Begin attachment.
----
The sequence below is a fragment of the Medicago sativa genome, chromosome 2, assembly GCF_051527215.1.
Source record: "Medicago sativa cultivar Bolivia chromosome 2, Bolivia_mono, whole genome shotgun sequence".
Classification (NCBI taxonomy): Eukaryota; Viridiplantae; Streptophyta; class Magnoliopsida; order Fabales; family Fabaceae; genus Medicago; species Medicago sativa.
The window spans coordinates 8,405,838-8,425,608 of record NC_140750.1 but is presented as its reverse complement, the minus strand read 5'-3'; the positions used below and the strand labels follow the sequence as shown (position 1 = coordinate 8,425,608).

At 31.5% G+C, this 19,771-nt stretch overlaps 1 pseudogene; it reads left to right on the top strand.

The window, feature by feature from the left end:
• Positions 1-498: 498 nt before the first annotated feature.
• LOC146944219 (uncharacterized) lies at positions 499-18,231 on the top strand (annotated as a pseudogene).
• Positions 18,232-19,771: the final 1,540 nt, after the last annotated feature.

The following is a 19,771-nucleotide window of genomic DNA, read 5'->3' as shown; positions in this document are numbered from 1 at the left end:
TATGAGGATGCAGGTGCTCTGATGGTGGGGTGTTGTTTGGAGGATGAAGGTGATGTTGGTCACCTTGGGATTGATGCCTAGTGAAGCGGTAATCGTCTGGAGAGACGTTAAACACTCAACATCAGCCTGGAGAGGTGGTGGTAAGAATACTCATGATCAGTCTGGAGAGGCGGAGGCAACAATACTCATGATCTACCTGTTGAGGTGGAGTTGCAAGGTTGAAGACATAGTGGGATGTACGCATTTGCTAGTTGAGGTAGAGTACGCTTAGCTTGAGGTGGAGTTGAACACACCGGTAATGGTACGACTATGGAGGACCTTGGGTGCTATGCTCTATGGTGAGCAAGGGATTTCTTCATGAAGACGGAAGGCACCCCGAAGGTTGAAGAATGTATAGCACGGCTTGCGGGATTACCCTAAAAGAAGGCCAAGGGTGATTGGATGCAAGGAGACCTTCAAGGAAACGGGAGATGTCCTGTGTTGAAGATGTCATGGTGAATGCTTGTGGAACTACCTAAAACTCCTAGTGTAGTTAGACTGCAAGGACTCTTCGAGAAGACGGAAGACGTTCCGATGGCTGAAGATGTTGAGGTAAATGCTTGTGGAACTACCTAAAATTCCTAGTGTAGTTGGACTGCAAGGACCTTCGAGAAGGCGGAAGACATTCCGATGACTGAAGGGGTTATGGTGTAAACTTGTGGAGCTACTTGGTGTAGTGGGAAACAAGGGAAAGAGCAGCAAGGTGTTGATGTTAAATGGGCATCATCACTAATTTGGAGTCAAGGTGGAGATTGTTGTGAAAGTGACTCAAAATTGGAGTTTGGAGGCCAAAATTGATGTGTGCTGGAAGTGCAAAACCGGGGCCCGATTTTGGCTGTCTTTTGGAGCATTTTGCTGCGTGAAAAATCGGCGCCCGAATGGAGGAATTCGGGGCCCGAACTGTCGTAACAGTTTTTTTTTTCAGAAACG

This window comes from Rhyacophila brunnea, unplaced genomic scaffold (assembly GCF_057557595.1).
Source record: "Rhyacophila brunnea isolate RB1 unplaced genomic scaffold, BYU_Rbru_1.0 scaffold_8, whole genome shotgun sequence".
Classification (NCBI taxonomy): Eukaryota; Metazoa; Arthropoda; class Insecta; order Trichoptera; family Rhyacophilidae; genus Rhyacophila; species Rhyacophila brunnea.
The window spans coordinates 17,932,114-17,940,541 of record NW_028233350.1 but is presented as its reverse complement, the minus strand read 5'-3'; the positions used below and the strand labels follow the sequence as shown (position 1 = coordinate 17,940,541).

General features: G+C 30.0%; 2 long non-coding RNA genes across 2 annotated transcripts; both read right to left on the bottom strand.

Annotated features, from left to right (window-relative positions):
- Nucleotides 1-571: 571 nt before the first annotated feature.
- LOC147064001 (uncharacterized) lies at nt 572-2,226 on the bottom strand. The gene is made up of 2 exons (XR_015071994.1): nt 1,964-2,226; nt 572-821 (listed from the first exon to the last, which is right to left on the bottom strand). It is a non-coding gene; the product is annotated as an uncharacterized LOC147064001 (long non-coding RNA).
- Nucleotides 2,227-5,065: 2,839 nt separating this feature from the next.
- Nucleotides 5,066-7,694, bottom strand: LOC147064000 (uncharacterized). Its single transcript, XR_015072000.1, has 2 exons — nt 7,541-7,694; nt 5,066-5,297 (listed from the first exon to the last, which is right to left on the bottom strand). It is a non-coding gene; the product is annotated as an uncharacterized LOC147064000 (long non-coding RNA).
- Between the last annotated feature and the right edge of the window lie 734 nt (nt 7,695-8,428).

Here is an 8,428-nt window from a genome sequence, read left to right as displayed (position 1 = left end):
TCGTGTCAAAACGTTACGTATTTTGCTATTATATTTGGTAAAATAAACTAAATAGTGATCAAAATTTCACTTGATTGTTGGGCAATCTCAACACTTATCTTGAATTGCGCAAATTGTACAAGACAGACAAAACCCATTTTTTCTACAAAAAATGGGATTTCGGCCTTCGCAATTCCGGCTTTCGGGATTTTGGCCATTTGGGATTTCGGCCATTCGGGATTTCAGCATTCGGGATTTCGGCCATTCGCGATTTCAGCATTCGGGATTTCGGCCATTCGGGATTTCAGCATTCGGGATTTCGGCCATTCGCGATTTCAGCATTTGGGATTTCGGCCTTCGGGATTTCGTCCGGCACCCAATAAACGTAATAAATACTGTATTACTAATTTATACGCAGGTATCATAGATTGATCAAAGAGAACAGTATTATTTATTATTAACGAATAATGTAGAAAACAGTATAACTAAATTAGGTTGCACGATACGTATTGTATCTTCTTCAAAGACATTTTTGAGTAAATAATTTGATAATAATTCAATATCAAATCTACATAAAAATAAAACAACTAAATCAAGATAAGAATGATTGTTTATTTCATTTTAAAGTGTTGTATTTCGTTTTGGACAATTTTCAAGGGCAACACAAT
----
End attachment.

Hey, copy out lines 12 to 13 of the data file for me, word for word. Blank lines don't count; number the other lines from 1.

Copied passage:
This window comes from Rhyacophila brunnea, unplaced genomic scaffold (assembly GCF_057557595.1).
Source record: "Rhyacophila brunnea isolate RB1 unplaced genomic scaffold, BYU_Rbru_1.0 scaffold_8, whole genome shotgun sequence".